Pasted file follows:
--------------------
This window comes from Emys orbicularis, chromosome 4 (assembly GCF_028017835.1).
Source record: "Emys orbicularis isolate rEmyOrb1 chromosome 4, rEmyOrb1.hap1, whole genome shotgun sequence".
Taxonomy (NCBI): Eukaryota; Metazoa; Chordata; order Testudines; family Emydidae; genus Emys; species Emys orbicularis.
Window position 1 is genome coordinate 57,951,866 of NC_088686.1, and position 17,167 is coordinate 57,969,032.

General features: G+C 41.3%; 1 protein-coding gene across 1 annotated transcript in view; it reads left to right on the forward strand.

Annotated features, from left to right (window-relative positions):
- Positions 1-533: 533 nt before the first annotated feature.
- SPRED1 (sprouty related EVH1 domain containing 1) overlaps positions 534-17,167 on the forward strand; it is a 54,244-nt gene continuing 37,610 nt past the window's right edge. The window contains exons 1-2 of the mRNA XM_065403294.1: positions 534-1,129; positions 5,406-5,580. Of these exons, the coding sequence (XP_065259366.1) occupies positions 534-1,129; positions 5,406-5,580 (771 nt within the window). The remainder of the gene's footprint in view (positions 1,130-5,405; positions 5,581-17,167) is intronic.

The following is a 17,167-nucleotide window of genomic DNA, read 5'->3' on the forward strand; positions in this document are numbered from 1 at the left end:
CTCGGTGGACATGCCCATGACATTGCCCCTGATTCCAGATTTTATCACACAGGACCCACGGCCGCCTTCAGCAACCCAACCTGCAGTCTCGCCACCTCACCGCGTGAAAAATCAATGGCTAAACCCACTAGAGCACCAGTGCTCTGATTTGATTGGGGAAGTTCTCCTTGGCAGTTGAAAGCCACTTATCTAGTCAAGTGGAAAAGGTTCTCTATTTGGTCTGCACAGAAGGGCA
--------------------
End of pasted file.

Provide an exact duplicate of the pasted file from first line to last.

This window comes from Emys orbicularis, chromosome 4 (assembly GCF_028017835.1).
Source record: "Emys orbicularis isolate rEmyOrb1 chromosome 4, rEmyOrb1.hap1, whole genome shotgun sequence".
Taxonomy (NCBI): Eukaryota; Metazoa; Chordata; order Testudines; family Emydidae; genus Emys; species Emys orbicularis.
Window position 1 is genome coordinate 57,951,866 of NC_088686.1, and position 17,167 is coordinate 57,969,032.

General features: G+C 41.3%; 1 protein-coding gene across 1 annotated transcript in view; it reads left to right on the forward strand.

Annotated features, from left to right (window-relative positions):
- Positions 1-533: 533 nt before the first annotated feature.
- SPRED1 (sprouty related EVH1 domain containing 1) overlaps positions 534-17,167 on the forward strand; it is a 54,244-nt gene continuing 37,610 nt past the window's right edge. The window contains exons 1-2 of the mRNA XM_065403294.1: positions 534-1,129; positions 5,406-5,580. Of these exons, the coding sequence (XP_065259366.1) occupies positions 534-1,129; positions 5,406-5,580 (771 nt within the window). The remainder of the gene's footprint in view (positions 1,130-5,405; positions 5,581-17,167) is intronic.

The following is a 17,167-nucleotide window of genomic DNA, read 5'->3' on the forward strand; positions in this document are numbered from 1 at the left end:
CTCGGTGGACATGCCCATGACATTGCCCCTGATTCCAGATTTTATCACACAGGACCCACGGCCGCCTTCAGCAACCCAACCTGCAGTCTCGCCACCTCACCGCGTGAAAAATCAATGGCTAAACCCACTAGAGCACCAGTGCTCTGATTTGATTGGGGAAGTTCTCCTTGGCAGTTGAAAGCCACTTATCTAGTCAAGTGGAAAAGGTTCTCTATTTGGTCTGCACAGAAGGGCA